The Activist History Review invites proposals for our June 2018 issue, “Meet the Supremes: Law and the Courts.”
Late spring is a conspicuous season for the U.S. Supreme Court. After months of hearing cases, the court convenes in May and June only to announce orders and opinions. It is for this reason that so many recent milestone decisions have overlapped with the end of the academic year and start of summer. There was Obergefell v. Hodges in 2015, which expanded marriage equality to all fifty states. 2016’s Fisher v. University of Texas determined that the consideration of race as a factor in college admissions does not violate the Fourteenth Amendment’s Equal Protection Clause. And just last year, the court ruled in Matal v. Tam that a federal ban on the registration of potentially disparaging trademarks was unconstitutional.
While these three cases all had progressive outcomes, there were—perhaps unsurprisingly—less than progressive consequences. Kim Davis, the Kentucky clerk of court, for example, strode into the national spotlight after refusing to issue a marriage license to a same-sex couple. The preservation of race-conscious admissions protocols all but ensured that individuals would continue to stigmatize young people of color who matriculate to prestigious institutions. And as much as the Matal v. Tam decision was a victory for the all-Asian rock band, The Slants, it also allowed Washington D.C.’s professional football team to keep profiting from its ownership of a racial slur.
Clearly the nation’s highest court has tremendous power to shape the future of the United States. But it did not start out this way. The U.S. Constitution famously has little to say about the judicial branch. Instead, the court system has evolved over time, its influence ebbing and flowing. Who could forget, for example, Marbury v. Madison, the 1803 case in which the Supreme Court declared its authority of judicial review?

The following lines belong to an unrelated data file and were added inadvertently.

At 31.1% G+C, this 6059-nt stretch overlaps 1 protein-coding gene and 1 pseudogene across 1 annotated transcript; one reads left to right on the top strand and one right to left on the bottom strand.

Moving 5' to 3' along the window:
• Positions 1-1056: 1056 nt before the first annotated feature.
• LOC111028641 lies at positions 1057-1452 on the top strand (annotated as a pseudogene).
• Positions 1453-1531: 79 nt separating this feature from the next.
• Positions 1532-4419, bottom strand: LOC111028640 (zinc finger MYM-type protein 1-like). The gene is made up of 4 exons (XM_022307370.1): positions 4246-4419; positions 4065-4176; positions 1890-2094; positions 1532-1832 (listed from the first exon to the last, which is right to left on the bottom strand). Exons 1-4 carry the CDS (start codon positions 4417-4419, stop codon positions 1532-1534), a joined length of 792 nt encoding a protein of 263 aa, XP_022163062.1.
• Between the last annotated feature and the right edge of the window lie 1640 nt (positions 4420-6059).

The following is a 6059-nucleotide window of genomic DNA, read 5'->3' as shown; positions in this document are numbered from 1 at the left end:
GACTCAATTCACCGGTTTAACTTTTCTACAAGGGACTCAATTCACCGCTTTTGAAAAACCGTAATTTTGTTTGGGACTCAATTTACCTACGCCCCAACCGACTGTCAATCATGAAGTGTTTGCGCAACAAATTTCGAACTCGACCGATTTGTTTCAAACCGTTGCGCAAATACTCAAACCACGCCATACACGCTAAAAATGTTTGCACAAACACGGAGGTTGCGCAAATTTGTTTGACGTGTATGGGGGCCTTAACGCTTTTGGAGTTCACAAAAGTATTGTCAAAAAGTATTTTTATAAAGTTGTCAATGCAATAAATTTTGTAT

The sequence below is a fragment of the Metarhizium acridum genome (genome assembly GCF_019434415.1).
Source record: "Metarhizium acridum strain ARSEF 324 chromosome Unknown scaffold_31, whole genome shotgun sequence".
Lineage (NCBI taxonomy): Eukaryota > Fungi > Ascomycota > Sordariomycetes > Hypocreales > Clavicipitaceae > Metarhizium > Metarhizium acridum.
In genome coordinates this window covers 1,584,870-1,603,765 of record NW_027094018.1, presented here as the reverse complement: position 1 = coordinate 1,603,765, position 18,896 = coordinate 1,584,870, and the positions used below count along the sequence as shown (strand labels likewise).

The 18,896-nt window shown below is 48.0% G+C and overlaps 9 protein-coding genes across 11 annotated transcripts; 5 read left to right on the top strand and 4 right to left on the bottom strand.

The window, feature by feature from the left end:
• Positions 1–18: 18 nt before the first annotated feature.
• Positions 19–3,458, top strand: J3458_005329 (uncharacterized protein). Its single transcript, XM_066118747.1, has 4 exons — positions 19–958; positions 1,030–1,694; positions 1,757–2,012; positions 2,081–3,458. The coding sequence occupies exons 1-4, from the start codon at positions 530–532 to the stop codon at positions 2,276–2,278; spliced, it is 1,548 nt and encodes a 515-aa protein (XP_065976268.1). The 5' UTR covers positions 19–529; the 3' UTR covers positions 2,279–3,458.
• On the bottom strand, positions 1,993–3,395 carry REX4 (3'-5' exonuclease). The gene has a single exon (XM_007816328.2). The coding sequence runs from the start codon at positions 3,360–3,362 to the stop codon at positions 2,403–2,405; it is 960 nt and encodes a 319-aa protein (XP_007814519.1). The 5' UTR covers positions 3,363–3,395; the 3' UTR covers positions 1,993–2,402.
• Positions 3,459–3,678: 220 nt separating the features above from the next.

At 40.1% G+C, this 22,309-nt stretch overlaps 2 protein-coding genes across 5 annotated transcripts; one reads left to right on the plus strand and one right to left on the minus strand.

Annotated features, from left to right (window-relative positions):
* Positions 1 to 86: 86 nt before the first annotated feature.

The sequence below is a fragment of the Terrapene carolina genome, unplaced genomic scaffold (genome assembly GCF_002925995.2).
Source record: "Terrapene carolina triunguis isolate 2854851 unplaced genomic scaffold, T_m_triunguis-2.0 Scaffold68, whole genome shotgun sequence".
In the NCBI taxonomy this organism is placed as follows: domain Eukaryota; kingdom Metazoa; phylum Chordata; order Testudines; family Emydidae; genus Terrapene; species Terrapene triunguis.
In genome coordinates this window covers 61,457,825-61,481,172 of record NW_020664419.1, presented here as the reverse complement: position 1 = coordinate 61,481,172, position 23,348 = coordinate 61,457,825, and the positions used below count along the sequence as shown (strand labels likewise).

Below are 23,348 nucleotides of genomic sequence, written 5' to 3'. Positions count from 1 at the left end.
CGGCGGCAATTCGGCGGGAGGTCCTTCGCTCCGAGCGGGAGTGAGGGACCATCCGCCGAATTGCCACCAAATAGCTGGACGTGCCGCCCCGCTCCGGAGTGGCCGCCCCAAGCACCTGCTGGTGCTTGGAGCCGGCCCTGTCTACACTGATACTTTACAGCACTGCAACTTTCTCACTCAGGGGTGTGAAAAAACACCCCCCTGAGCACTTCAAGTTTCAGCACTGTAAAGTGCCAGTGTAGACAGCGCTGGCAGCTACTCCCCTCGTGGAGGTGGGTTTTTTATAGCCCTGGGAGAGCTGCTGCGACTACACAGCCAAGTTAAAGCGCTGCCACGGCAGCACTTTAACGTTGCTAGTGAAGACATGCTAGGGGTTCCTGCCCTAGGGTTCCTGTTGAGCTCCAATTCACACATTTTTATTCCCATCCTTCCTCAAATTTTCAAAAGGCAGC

The Activist History Review invites proposals that address the development of the court system or its impact. Special consideration will be given to essays that consider how everyday people have interacted with—and been affected by—local, state, and federal courts.
Potential topics include, but are not limited to:
- Judicial federalism and drug enforcement
- Activist jurisprudence
- Rulings and racial disparities
- Constitutional originalism
- Judiciary elections and appointments
- Trials as theater
- Courts as symbolic sites
Proposals should be no more than 250 words for articles from 1250-2000 words, and should be emailed to William Horne at horne(dot)activisthistory(at)gmail(dot)com by Saturday, May 19th at 11:59 PM. Please also include a short bio of no more than 100 words.